Person-Centred Therapy (PCT) is one of the humanistic models of therapeutic practice that emerged from the 1940’s to the 1960’s, developed as a ‘third force’: an alternative to the prevailing models of psychoanalysis (Freud, Jung, Eriksson and Adler) on the one hand, and behaviourism (Watson, Pavlov and Skinner) on the other. Behaviourism and Psychoanalysis are almost polar opposites in theory. Psychoanalysis is based on the theory that everything humans do is completely controlled by the unconscious mind at some level, whereas behaviourism is based on the theory that almost every human emotion is conditioned by habit and can be learned or unlearned. However both are deterministic in their approaches, both in effect reduce the client to an aspect of their life or personality (behaviourism focused on reinforcement of stimulus-response behaviour; psychoanalysis on unconscious irrational and instinctive forces determining human thought and behaviour) and both tended to use directive approaches by the therapist to resolving the problem issues.
In 1943, Abraham Maslow published his paper A Theory of Human Motivation which posited that people have a hierarchy of needs, from the most basic, physiological needs, through ‘safety’ needs; love and social needs and ‘esteem’ needs, ending with the need for self-actualisation. This hierarchy is often depicted as a triangle, with ‘physiological needs’ at the bottom, and ‘self-actualisation’ at the summit. The theory is that the ‘lower’ or more basic needs must be met before a person can consider focussing on the higher ones. In practice, the average human would fluctuate between ‘higher’ and ‘lower’ order needs as his circumstances dictated. Maslow’s theory was expressed fully in Motivation and Personality (1954). Carl R. Rogers took Maslow’s theories further to develop his non-directive therapy, or Client-Centred Therapy, became known. Rogers changed the normally used ‘patient’ which indicated medical sickness, and used the word ‘client’ which indicates more a person involved in their own recovery. He also moved away from a stance of analysing the client’s defence systems to one of focusing on the client. Rogers, like Maslow, believed that people were basically good and mentally healthy – there were psychological anomalies, but the natural tendency is towards growth and normalcy. Humans have one basic motive: the tendency to self-actualize. Growth is not automatic or effortless, but it is the norm and all humans strive towards this, and it is the most likely outcome. Rogers’ approach includes the organismic self and the self-concept. The organismic self – one could term this the ‘true self’ – of a person is present from birth, and aims to mature and achieve self-actualisation. The organismic self encompasses all of our instinctive, honest emotional reactions, and evaluations of our experiences from the moment we are born, in what is called the organismic valuing process. Where allowed, a child can grow in ways that fulfil his true potential.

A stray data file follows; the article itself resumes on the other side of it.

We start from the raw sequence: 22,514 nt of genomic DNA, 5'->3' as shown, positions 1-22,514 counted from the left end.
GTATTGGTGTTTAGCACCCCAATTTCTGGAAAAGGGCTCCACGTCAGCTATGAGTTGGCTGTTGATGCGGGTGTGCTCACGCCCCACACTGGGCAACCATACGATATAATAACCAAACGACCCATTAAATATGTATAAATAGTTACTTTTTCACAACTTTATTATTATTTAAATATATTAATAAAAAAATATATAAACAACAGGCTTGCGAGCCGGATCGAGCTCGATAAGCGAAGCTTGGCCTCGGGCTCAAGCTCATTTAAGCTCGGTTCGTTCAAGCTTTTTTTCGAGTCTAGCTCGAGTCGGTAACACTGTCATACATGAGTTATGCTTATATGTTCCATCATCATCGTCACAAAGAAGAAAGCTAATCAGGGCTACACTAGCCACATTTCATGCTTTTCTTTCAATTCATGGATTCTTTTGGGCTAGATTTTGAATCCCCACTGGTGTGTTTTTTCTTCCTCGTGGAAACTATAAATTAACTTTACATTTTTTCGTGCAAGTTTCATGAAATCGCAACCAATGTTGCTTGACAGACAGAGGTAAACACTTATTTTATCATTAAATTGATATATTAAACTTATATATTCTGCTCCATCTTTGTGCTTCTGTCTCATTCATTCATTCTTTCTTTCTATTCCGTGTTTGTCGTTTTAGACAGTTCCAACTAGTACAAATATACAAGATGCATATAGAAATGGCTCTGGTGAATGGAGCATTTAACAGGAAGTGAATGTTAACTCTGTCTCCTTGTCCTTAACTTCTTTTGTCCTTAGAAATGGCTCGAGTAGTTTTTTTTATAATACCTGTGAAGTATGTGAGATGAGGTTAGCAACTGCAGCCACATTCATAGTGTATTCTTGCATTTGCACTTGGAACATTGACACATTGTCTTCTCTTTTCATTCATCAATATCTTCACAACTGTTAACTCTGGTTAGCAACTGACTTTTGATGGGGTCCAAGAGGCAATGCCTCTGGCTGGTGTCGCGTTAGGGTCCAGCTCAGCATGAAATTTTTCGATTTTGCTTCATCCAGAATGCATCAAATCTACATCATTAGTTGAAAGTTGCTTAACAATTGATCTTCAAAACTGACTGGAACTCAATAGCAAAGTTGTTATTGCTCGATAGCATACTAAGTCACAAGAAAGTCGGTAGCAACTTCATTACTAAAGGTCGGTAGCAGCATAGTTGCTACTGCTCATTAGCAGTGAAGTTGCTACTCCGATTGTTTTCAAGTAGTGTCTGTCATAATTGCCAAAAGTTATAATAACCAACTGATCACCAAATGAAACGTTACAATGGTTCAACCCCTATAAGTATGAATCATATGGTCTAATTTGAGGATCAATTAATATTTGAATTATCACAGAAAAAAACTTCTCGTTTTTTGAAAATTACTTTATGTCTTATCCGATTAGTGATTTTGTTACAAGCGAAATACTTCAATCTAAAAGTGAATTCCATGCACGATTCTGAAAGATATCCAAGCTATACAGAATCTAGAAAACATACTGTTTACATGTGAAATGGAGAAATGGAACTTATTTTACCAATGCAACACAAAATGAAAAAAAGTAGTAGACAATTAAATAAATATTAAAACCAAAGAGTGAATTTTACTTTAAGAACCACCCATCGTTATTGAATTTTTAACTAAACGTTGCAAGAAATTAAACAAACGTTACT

The self-concept includes three components:
Self-worth – what we think about ourselves. Rogers believed feelings of self-worth developed in early childhood and were formed from the interaction of the child with the mother and father.
Self-image – How we see ourselves. Self-image includes the influence of our body image on inner personality. At a simple level, we might perceive ourselves as a good or bad person, beautiful or ugly. Self-image has an effect on how a person thinks feels and behaves in the world.
Ideal self – This is the person we would like to be. It consists of our goals and ambitions